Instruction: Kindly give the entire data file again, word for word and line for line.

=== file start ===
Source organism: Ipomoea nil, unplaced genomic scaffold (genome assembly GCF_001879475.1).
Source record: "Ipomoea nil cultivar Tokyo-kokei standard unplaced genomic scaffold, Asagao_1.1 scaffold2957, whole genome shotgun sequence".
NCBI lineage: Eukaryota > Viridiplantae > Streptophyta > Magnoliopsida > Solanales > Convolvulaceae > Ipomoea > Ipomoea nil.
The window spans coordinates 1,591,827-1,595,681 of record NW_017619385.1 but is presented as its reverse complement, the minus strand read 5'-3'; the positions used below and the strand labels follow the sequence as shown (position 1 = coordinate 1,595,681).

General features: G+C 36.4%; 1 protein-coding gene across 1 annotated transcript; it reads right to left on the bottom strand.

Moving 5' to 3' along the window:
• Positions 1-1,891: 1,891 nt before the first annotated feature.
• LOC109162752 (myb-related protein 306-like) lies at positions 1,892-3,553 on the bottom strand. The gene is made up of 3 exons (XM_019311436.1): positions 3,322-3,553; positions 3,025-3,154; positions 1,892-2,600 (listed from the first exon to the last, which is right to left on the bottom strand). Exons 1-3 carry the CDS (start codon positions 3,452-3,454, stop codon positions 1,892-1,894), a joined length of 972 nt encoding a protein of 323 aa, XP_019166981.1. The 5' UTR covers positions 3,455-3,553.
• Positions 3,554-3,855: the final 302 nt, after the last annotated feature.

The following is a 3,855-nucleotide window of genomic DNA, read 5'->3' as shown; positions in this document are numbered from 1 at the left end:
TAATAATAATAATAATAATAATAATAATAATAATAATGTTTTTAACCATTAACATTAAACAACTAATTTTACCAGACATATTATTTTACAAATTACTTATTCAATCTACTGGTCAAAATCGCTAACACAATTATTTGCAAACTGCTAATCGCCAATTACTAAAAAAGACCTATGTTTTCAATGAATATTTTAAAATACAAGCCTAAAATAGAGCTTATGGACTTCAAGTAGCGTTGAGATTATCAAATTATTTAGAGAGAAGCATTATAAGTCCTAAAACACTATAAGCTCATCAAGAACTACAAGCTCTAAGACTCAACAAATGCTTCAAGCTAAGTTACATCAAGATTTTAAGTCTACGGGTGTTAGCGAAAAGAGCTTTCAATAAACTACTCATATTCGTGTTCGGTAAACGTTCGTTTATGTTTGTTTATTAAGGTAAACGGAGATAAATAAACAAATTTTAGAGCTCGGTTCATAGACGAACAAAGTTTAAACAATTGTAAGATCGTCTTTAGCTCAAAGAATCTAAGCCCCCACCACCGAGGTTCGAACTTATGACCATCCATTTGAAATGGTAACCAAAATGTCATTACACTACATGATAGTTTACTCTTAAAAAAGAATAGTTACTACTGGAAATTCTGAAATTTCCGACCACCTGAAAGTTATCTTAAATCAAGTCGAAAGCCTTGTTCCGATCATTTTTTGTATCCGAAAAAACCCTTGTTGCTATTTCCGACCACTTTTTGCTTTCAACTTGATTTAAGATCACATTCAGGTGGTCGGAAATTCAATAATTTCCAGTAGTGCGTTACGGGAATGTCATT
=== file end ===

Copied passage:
Source organism: Ipomoea nil, unplaced genomic scaffold (genome assembly GCF_001879475.1).
Source record: "Ipomoea nil cultivar Tokyo-kokei standard unplaced genomic scaffold, Asagao_1.1 scaffold2957, whole genome shotgun sequence".
NCBI lineage: Eukaryota > Viridiplantae > Streptophyta > Magnoliopsida > Solanales > Convolvulaceae > Ipomoea > Ipomoea nil.
The window spans coordinates 1,591,827-1,595,681 of record NW_017619385.1 but is presented as its reverse complement, the minus strand read 5'-3'; the positions used below and the strand labels follow the sequence as shown (position 1 = coordinate 1,595,681).

General features: G+C 36.4%; 1 protein-coding gene across 1 annotated transcript; it reads right to left on the bottom strand.

Moving 5' to 3' along the window:
• Positions 1-1,891: 1,891 nt before the first annotated feature.
• LOC109162752 (myb-related protein 306-like) lies at positions 1,892-3,553 on the bottom strand. The gene is made up of 3 exons (XM_019311436.1): positions 3,322-3,553; positions 3,025-3,154; positions 1,892-2,600 (listed from the first exon to the last, which is right to left on the bottom strand). Exons 1-3 carry the CDS (start codon positions 3,452-3,454, stop codon positions 1,892-1,894), a joined length of 972 nt encoding a protein of 323 aa, XP_019166981.1. The 5' UTR covers positions 3,455-3,553.
• Positions 3,554-3,855: the final 302 nt, after the last annotated feature.

The following is a 3,855-nucleotide window of genomic DNA, read 5'->3' as shown; positions in this document are numbered from 1 at the left end:
TAATAATAATAATAATAATAATAATAATAATAATAATGTTTTTAACCATTAACATTAAACAACTAATTTTACCAGACATATTATTTTACAAATTACTTATTCAATCTACTGGTCAAAATCGCTAACACAATTATTTGCAAACTGCTAATCGCCAATTACTAAAAAAGACCTATGTTTTCAATGAATATTTTAAAATACAAGCCTAAAATAGAGCTTATGGACTTCAAGTAGCGTTGAGATTATCAAATTATTTAGAGAGAAGCATTATAAGTCCTAAAACACTATAAGCTCATCAAGAACTACAAGCTCTAAGACTCAACAAATGCTTCAAGCTAAGTTACATCAAGATTTTAAGTCTACGGGTGTTAGCGAAAAGAGCTTTCAATAAACTACTCATATTCGTGTTCGGTAAACGTTCGTTTATGTTTGTTTATTAAGGTAAACGGAGATAAATAAACAAATTTTAGAGCTCGGTTCATAGACGAACAAAGTTTAAACAATTGTAAGATCGTCTTTAGCTCAAAGAATCTAAGCCCCCACCACCGAGGTTCGAACTTATGACCATCCATTTGAAATGGTAACCAAAATGTCATTACACTACATGATAGTTTACTCTTAAAAAAGAATAGTTACTACTGGAAATTCTGAAATTTCCGACCACCTGAAAGTTATCTTAAATCAAGTCGAAAGCCTTGTTCCGATCATTTTTTGTATCCGAAAAAACCCTTGTTGCTATTTCCGACCACTTTTTGCTTTCAACTTGATTTAAGATCACATTCAGGTGGTCGGAAATTCAATAATTTCCAGTAGTGCGTTACGGGAATGTCATT